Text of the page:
A doctor writing for New Zealand’s Department of Health in 1953:
Cut down your smoking. Heavy smokers have more coronary disease than light ones … there is a growing body of opinion that the circulation and lungs may be affected … and there is some connection between excessive smoking and cancer of the lungs. … Tobacco has its uses. As a social habit it has become accepted by both sexes the world over. It is used to relieve tension and help relaxation. … What is moderation? The latest American thought is – limit yourself to, say, six or eight cigarettes a day.*
I can’t imagine a similar statement today. Health promotionists now focus exclusively on encouraging people to quit smoking altogether. The framing of the tobacco question has shifted from smoking as an activity to the Smoker as a deviant identity. Cue Foucault:
The nineteenth-century homosexual became a personage, a past, a case history, and a childhood, in addition to being a type of life, a life form, and a morphology, with an indiscreet anatomy and possibly a mysterious physiology. Nothing that went into his total composition was unaffected by his sexuality. … Homosexuality appeared as one of the forms of sexuality when it was transposed from the practice of sodomy into a kind of interior androgyny, a hermaphrodism of the soul. The sodomite had been a temporary aberration; the homosexual was now a species.**
Update: The Rest of the Story has some related discussion:
The real danger here, however, is not in the possible misrepresentation of the scientific evidence. It is, rather, the possibility that in making this statement, the ACS might actually play some part in convincing smokers who would otherwise continue to cut down on the amount they smoke that it is simply not worth it because they aren’t going to see any health improvement anyway. Given the addictive power of nicotine and cigarette smoking, it is far more likely that these discouraged smokers will simply continue smoking at their current amounts then that they will quit smoking entirely. And they may even increase their cigarette consumption, since it may appear from the ACS statement that the amount smoked does not relate directly to disease risk.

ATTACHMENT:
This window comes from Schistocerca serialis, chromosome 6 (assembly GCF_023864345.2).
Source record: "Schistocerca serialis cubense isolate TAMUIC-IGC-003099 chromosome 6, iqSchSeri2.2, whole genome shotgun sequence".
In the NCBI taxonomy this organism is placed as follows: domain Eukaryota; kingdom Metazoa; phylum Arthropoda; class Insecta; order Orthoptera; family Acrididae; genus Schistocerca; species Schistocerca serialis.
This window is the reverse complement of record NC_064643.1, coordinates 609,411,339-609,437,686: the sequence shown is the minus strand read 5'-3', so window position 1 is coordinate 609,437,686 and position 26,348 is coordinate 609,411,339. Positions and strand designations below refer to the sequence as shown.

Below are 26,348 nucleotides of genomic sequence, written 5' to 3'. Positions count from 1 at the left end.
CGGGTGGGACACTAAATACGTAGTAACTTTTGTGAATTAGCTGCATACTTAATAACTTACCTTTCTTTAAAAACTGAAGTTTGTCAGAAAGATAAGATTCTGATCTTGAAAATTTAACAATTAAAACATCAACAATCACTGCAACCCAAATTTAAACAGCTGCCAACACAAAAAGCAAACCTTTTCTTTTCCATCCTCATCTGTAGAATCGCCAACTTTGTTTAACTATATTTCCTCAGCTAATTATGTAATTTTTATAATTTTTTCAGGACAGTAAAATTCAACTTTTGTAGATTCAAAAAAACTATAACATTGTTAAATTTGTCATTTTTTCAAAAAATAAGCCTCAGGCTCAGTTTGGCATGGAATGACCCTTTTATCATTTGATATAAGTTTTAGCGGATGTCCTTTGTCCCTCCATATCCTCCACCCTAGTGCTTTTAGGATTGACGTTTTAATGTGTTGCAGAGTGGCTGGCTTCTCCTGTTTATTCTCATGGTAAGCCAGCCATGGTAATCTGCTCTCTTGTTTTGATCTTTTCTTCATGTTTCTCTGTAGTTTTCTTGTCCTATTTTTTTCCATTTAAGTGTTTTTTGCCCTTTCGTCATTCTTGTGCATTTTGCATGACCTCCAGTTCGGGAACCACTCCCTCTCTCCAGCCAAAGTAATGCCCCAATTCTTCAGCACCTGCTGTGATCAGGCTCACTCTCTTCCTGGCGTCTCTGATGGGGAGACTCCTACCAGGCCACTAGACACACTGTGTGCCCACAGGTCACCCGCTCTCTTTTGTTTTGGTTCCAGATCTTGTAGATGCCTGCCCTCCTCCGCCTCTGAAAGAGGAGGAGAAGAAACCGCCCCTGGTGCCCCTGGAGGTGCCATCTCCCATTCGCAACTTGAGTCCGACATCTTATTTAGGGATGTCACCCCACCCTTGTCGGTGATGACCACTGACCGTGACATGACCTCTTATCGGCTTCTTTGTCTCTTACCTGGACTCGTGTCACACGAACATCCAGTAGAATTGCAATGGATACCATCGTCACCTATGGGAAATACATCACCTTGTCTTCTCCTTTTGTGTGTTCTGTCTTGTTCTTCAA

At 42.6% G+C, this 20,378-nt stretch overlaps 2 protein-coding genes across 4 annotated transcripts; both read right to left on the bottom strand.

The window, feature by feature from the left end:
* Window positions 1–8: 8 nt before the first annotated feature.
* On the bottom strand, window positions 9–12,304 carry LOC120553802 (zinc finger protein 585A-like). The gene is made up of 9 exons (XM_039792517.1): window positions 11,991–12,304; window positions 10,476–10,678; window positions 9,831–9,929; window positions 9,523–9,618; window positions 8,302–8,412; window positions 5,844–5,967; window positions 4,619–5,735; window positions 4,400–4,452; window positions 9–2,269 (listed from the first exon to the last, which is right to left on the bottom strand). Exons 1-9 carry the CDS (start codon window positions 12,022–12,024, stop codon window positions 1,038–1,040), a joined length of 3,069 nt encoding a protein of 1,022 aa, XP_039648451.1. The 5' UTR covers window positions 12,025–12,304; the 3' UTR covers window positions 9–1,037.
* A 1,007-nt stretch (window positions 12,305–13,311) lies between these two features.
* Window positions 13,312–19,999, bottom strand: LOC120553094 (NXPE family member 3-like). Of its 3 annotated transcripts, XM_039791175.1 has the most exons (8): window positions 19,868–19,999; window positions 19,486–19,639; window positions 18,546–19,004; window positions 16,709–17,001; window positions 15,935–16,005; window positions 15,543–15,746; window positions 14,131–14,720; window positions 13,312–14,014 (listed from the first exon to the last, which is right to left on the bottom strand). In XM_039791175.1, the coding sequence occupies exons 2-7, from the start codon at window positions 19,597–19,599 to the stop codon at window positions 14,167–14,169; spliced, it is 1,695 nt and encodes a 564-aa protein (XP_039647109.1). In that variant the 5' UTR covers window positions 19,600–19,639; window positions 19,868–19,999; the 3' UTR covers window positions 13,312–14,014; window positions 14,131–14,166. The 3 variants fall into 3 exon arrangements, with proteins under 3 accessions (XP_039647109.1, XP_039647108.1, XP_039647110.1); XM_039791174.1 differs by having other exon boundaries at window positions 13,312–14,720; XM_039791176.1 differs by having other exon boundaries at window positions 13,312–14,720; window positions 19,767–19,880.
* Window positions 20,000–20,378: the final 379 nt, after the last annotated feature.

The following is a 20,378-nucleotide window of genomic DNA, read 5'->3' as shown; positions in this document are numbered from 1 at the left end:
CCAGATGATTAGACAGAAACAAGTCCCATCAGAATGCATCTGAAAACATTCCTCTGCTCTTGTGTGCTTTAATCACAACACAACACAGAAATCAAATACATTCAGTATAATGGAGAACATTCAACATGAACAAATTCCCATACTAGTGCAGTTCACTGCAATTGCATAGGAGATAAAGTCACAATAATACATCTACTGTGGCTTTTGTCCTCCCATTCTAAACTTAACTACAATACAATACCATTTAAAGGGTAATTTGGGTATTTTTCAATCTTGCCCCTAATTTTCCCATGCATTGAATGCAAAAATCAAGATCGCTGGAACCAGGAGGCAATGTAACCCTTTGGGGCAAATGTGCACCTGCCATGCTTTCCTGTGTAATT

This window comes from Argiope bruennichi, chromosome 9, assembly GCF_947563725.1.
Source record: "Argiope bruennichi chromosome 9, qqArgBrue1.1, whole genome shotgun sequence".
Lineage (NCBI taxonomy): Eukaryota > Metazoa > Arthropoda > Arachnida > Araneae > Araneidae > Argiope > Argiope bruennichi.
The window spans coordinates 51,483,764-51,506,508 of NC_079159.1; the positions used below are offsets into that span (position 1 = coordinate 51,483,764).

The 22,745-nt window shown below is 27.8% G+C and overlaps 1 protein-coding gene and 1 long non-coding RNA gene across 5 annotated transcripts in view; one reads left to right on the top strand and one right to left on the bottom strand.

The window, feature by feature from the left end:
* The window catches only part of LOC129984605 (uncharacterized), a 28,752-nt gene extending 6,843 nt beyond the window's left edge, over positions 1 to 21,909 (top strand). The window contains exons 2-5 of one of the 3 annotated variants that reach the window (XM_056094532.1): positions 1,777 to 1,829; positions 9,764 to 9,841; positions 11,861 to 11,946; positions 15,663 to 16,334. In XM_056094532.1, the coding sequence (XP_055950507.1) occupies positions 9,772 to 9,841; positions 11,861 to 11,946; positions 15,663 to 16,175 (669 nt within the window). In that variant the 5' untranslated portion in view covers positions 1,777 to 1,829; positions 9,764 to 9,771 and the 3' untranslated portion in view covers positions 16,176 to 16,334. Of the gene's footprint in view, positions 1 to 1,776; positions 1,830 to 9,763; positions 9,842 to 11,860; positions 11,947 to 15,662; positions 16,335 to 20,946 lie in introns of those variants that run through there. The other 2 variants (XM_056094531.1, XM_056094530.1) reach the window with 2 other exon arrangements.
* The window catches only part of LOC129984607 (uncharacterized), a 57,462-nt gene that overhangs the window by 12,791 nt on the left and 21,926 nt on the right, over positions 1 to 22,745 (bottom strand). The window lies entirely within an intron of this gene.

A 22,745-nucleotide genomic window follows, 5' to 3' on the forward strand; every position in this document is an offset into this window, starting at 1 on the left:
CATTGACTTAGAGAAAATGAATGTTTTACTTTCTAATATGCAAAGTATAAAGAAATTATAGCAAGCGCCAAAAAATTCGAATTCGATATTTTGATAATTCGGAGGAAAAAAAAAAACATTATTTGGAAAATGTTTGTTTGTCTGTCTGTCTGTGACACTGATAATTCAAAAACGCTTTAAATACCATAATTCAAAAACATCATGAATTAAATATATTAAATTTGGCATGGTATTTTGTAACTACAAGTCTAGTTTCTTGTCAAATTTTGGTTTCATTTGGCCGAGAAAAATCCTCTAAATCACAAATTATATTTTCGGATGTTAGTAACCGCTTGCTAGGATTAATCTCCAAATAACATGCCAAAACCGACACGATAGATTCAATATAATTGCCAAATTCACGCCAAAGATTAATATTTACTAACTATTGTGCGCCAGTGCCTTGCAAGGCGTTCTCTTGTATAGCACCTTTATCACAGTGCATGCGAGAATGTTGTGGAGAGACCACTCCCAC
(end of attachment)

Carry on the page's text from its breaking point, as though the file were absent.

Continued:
Very good throughout. Read the whole thing.
*Quoted in Thomson and Wilson, 1997. A Brief History of Tobacco Control in New Zealand, p. 9.
** Foucault, 1976. The History of Sexuality, Volume 1: An Introduction. (Robert Hurley Trans.), p. 43.